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Current Peptides News and Events, Peptides News Articles.
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Lab grown tumour models could lead to improved ovarian cancer treatments
Scientists have created a three-dimensional (3D) tumour model in the laboratory for ovarian cancer that could lead to improved understanding and treatment of the disease. (2020-10-02)

An in-depth analysis of antibody responses to SARS-CoV-2
Using a technology called VirScan to study coronavirus antibody responses in a large cohort of SARS-CoV-2-infected and control individuals, researchers identified epitopes recognized by a large fraction of COVID-19 patients, epitopes cross-reactive with antibodies developed in response to other human coronaviruses, and 10 epitopes likely recognized by neutralizing antibodies. (2020-09-29)

Human acid-sensing ion channel 1a inhibition by snake toxin Mambalgin1
USTC initially resolved the hASIC1a and freeze electron structure of the compound of hASCI1a and Mambalgin1 through freeze electron microscopic technology. (2020-09-27)

Giant spider provides promise of pain relief for irritable bowel syndrome
Molecules from the venom of one of the world's largest spiders could help University of Queensland-led researchers tailor pain blockers for people with irritable bowel syndrome (IBS). (2020-09-20)

New targets for melanoma treatment
A collaborative study led by Monash University's Biomedicine Discovery Institute and the Olivia Newton-John Cancer Research Institute (ONJCRI) has uncovered new markers (HLA-associated peptides) that are uniquely present on melanoma tumours and could pave the way for therapeutic vaccines to be developed in the fight against melanoma. (2020-09-16)

How plants ensure regular seed spacing
An international team of researchers led by biologists from Heinrich Heine University Düsseldorf (HHU) has examined how seed formation is coordinated with fruit growth. In the latest edition of the journal Current Biology, they explain the genetic control mechanisms underlying the process. (2020-09-11)

Blood breakdown product commandeers important enzyme
The hemoglobin in the red blood cells ensures that our body cells receive sufficient oxygen. When the blood pigment is broken down, 'heme' is produced, which in turn can influence the protein cocktail in the blood. Researchers at the University of Bonn have now discovered in complex detective work that the 'activated protein C' (APC) can be commandeered by heme. At the same time, APC can also reduce the toxic effect of heme. (2020-09-04)

Estrogen replacement may protect against Alzheimer's disease in women
Amsterdam, September 1, 2020-Alzheimer's disease (AD) is the most common neurodegenerative disease and the leading cause of dementia. It affects more women than men. A new study published in the Journal of Alzheimer's Disease indicates that factors such as age, reproductive stage, hormone levels, and the interplay with other risk factors should be considered in women and proposes a role for early menopausal estrogen replacement to protect against the development of AD. (2020-09-01)

Long-acting, injectable drug could strengthen efforts to prevent, treat HIV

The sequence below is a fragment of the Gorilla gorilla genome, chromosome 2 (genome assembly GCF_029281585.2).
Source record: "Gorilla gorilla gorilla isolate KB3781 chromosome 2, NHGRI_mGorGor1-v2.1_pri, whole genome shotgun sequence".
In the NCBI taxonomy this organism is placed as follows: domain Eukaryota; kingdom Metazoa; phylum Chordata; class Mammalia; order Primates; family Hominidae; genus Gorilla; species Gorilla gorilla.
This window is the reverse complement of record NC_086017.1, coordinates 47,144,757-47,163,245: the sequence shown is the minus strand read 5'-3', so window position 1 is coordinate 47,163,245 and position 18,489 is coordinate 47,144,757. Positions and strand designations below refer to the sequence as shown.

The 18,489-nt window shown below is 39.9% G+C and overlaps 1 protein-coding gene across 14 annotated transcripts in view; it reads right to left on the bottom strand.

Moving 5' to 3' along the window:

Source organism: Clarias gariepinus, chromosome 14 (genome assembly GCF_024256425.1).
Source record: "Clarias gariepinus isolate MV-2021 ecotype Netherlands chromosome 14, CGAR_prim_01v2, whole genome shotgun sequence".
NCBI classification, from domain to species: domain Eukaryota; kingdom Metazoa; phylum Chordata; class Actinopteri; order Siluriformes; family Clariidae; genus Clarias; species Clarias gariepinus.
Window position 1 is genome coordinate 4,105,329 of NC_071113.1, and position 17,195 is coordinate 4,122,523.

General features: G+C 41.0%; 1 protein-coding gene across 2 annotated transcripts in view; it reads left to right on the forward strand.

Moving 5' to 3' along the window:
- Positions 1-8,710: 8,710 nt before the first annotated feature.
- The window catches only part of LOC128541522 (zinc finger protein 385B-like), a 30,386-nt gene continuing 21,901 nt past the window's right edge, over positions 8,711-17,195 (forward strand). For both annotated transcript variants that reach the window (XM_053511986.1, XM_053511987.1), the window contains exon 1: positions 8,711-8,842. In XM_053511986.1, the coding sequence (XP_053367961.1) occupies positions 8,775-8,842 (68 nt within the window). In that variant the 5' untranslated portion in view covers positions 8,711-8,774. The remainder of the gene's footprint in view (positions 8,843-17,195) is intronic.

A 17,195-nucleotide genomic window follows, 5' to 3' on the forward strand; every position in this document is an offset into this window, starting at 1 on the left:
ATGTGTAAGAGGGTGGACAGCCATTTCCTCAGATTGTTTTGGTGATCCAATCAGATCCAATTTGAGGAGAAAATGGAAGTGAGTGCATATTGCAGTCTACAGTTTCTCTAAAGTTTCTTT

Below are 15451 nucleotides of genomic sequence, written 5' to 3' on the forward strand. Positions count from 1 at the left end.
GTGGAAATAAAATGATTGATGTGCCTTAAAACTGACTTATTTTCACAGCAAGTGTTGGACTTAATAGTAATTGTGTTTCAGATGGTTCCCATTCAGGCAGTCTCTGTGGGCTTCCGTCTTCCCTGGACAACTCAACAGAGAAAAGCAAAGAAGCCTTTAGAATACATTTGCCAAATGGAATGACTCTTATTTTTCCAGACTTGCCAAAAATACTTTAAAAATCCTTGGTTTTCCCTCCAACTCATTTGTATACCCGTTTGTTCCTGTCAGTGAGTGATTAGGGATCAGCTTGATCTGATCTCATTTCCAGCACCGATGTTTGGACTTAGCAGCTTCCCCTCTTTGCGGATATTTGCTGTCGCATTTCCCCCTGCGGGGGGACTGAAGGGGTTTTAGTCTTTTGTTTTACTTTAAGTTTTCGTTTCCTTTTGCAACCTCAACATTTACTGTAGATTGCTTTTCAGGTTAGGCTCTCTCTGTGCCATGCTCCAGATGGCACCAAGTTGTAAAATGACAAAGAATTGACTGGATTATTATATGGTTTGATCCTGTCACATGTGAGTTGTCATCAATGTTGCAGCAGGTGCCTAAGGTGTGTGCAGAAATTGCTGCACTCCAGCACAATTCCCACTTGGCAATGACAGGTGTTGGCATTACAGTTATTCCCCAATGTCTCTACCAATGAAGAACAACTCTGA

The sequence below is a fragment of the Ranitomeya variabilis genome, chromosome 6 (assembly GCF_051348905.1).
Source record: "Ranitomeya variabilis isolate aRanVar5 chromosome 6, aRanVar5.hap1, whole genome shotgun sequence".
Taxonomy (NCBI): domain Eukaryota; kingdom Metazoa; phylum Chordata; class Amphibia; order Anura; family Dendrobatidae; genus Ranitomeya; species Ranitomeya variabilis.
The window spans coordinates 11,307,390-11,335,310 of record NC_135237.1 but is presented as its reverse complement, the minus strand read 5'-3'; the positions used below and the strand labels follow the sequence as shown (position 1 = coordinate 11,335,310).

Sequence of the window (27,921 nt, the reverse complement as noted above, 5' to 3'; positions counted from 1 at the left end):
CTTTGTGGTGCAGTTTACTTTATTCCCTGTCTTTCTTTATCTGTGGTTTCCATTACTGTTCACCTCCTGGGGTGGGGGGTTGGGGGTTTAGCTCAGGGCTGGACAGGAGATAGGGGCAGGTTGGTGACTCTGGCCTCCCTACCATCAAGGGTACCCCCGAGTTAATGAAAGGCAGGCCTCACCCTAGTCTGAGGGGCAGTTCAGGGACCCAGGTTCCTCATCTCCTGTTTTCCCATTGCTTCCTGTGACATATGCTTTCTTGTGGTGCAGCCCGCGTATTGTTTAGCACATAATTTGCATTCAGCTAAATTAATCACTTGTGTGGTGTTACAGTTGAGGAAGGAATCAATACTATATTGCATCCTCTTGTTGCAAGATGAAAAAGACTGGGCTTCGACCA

Scientists have developed an injectable drug that blocks HIV from entering cells. They say the new drug potentially offers long-lasting protection from the infection with fewer side effects. The drug, which was tested in non-human primates, could eventually replace or supplement components of combination drug ''cocktail'' therapies currently used to prevent or treat the virus. (2020-08-21)

Blood-thinner with no bleeding side-effects is here
In a study led by EPFL, scientists have developed a synthetic blood-thinner that, unlike all others, doesn't cause bleeding side-effects. The highly potent, highly selective, and highly stable molecule can suppress thrombosis while letting blood clot normally following injury. (2020-08-04)

Phosphoprotein biomarkers to guide cancer therapy are identified
Researchers led by James Bibb, Ph.D., professor of surgery at the University of Alabama at Birmingham, suggest using a broader lens of post-translational modification analysis to identify new biomarkers of cancer drivers that may allow a much more precise prediction of patient responses to treatments. In a study published in Proceedings of the National Academy of Sciences, they demonstrate this diagnostic alternative for neuroendocrine neoplasms driven by an aberrantly activated protein kinase called Cdk5. (2020-07-28)

Temporary salt crystals may provide a permanent solution to Alzheimer's
Researchers at Osaka University have demonstrated that precipitation of a salt crystal occurs even at concentrations much lower than its solubility due to local density fluctuation and this repeated precipitation-dissolution of salt crystals significantly accelerates the production of neurotoxic aggregates of amyloid-β peptides. These results help elucidate the protein aggregation mechanism and the pathogenesis of Alzheimer's disease. (2020-07-27)

Mammal cells could struggle to fight space germs
The immune systems of mammals - including humans - might struggle to detect and respond to germs from other planets, new research suggests. (2020-07-23)

New research reveals antifungal symbiotic peptide in legume